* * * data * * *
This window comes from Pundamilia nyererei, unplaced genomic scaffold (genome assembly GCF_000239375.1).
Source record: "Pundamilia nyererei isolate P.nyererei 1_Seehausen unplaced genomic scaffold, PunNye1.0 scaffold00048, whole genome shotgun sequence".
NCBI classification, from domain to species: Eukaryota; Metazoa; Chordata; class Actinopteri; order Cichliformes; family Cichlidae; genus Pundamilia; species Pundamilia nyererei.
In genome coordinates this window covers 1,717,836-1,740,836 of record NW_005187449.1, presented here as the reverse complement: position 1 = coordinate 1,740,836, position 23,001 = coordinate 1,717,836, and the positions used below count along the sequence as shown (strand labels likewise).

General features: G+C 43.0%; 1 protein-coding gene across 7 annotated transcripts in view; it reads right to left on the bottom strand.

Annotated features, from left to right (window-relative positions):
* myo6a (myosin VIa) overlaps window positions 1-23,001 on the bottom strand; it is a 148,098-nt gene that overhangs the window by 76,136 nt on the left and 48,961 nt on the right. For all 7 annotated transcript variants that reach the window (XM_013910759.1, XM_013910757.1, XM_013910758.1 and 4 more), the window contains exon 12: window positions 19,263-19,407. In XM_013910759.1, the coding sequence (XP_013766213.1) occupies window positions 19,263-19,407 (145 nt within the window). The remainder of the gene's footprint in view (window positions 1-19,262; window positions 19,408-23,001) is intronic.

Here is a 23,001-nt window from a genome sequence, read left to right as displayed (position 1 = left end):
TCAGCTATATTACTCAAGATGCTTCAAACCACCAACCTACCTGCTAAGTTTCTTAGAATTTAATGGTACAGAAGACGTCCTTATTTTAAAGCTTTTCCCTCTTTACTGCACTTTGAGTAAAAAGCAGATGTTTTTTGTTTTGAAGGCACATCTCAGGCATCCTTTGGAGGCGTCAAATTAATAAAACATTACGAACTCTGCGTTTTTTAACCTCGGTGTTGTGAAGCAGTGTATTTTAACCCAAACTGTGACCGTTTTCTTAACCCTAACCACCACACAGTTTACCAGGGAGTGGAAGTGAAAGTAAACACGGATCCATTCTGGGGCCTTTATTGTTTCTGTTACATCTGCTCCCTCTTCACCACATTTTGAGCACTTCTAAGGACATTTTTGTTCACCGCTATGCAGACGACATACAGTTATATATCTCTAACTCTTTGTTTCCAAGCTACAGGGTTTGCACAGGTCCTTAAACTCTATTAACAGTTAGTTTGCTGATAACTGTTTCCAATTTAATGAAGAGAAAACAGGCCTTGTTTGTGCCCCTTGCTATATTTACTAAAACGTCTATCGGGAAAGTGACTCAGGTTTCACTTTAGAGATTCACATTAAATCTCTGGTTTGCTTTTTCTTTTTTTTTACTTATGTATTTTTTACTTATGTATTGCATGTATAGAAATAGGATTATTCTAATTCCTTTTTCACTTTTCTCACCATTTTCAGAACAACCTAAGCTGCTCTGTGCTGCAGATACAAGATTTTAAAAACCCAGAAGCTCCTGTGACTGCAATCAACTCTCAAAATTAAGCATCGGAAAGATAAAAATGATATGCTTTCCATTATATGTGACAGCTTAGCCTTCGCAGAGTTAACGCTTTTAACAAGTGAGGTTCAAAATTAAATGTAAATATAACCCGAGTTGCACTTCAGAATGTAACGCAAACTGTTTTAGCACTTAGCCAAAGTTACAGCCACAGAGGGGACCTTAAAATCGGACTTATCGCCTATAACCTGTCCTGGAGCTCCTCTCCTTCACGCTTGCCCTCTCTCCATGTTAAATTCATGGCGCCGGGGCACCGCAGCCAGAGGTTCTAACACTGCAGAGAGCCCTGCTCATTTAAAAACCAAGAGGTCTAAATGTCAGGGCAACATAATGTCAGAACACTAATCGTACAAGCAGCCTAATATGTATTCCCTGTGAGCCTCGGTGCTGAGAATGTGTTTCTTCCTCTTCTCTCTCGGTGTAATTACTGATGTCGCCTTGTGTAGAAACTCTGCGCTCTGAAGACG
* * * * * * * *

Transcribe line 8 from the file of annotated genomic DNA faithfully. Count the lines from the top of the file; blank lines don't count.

Here is a 23,001-nt window from a genome sequence, read left to right as displayed (position 1 = left end):